As of now, these safeties and cornerbacks are nothing more than raw talent. To pinpoint one of these guys as a hero is to essentially throw a dart at a board while you're blindfolded. All I see from this group is a vague abstraction; a collection of players with the letters "S" or "CB" after their names.

    Fortunately, we have strong leadership in Patrick Chung; he's reliable, gritty, aggressive and totally dedicated to breaking the will of other men. He's a true leader, a natural born tornado of violence with a passion for winning. In my eyes, Chung is the captain of this crew.  

    I'm inclined to nominate Sterling Moore as Chung's second-in-command. Mind you, I'm promoting Moore to the rank of lieutenant commander based on one heads-up play during the 2011 AFC championship.

    One play is hardly enough to judge the scope of a player's ability and consistency, but it's enough to judge the depth of his instinct and character. I'm going all-in with Moore.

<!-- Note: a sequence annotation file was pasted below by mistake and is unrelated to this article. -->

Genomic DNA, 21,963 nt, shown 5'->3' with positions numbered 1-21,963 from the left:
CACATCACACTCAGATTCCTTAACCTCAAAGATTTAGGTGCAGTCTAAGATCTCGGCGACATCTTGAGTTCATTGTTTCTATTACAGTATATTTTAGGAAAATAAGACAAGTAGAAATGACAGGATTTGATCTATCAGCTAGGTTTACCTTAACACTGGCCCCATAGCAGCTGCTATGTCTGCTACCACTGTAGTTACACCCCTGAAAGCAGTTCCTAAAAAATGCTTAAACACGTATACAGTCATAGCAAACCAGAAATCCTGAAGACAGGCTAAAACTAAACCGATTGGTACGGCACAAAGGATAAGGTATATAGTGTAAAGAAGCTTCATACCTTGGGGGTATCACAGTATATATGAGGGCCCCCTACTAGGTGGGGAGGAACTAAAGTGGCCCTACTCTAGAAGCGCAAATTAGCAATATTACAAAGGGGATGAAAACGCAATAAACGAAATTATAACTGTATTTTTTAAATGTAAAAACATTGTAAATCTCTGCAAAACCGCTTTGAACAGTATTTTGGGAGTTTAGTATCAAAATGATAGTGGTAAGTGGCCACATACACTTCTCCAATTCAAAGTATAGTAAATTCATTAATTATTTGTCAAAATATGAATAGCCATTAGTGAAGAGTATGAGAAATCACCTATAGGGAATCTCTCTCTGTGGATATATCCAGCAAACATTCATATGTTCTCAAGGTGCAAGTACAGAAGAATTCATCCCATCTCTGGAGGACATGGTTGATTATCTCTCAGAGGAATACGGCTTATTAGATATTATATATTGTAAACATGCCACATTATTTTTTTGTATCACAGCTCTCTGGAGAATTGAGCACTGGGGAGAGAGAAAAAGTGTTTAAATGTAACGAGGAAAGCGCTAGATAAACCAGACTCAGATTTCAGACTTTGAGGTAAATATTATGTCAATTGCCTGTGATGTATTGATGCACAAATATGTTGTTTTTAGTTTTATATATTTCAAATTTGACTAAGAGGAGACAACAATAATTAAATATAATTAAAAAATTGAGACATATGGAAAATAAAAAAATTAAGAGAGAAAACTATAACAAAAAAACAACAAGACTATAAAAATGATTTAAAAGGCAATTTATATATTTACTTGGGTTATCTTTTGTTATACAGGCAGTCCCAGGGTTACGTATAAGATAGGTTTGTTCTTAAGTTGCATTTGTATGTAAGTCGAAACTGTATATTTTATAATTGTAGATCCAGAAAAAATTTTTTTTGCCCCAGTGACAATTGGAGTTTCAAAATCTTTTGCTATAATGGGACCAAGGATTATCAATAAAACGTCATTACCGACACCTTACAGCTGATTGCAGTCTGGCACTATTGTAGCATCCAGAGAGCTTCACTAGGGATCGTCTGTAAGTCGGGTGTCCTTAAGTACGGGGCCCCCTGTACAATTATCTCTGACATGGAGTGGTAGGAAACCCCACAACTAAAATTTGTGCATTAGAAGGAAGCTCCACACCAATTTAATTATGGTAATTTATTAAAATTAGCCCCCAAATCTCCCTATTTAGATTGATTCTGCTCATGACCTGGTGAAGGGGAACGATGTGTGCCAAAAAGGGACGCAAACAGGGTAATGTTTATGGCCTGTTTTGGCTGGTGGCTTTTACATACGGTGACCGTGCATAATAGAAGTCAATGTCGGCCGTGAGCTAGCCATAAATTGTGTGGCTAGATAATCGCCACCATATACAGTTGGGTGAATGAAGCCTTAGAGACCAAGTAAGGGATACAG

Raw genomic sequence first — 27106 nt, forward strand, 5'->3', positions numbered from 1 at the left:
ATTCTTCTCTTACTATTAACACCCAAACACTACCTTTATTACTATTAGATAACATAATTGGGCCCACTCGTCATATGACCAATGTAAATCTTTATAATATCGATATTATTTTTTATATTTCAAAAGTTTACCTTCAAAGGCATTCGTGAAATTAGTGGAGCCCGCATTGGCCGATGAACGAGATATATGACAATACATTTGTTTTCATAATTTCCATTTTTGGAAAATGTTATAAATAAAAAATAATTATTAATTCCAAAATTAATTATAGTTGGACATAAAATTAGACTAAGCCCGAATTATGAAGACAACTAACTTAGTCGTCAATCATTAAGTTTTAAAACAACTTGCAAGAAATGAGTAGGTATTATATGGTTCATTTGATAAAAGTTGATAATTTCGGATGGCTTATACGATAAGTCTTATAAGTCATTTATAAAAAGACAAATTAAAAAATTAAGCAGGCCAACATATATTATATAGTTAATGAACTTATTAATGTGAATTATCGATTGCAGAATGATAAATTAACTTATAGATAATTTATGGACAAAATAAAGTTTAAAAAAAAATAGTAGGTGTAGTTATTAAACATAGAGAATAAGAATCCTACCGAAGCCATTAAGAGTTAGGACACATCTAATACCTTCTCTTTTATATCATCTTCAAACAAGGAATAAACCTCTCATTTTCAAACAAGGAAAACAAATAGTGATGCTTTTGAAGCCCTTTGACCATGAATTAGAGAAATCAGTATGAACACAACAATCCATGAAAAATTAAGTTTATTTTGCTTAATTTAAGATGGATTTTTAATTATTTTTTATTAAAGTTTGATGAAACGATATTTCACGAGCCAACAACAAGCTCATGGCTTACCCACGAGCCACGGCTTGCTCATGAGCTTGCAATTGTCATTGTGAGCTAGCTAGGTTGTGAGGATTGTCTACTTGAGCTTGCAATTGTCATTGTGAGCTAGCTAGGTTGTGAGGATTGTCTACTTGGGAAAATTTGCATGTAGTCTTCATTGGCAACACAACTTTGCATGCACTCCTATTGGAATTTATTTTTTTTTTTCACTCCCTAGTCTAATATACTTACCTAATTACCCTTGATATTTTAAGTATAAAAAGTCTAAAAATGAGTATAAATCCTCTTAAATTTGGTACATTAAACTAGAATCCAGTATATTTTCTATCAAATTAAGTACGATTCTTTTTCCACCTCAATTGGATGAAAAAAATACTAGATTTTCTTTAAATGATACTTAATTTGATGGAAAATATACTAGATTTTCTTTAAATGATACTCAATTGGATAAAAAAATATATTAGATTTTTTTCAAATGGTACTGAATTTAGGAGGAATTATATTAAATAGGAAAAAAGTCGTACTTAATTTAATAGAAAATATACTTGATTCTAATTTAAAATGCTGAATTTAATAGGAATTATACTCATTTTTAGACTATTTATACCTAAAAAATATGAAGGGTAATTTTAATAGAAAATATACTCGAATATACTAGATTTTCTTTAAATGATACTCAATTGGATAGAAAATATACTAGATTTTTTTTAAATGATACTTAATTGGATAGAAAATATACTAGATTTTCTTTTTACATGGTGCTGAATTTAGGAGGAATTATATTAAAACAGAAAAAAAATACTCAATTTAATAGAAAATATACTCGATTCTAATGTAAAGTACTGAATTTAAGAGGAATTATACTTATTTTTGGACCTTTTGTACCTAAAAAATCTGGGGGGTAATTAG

I'm still hesitant about this backfield as a cohesive formation, but the leadership gives me faith. But that faith comes with the condition that Chung stays healthy and Moore keeps getting better. Neither one of these guys can slip or dip in production.

    For another defensive hero to rise, that one-two punch of leadership must stay strong and productive.

Danny Woodhead or Stevan Ridley or Shane Vereen

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    Not all three of these guys need to have a great season for the Patriots to succeed in 2012. Only one of them really needs to excel at a high level. I don't care who it is, just so long as one of them gets the job done.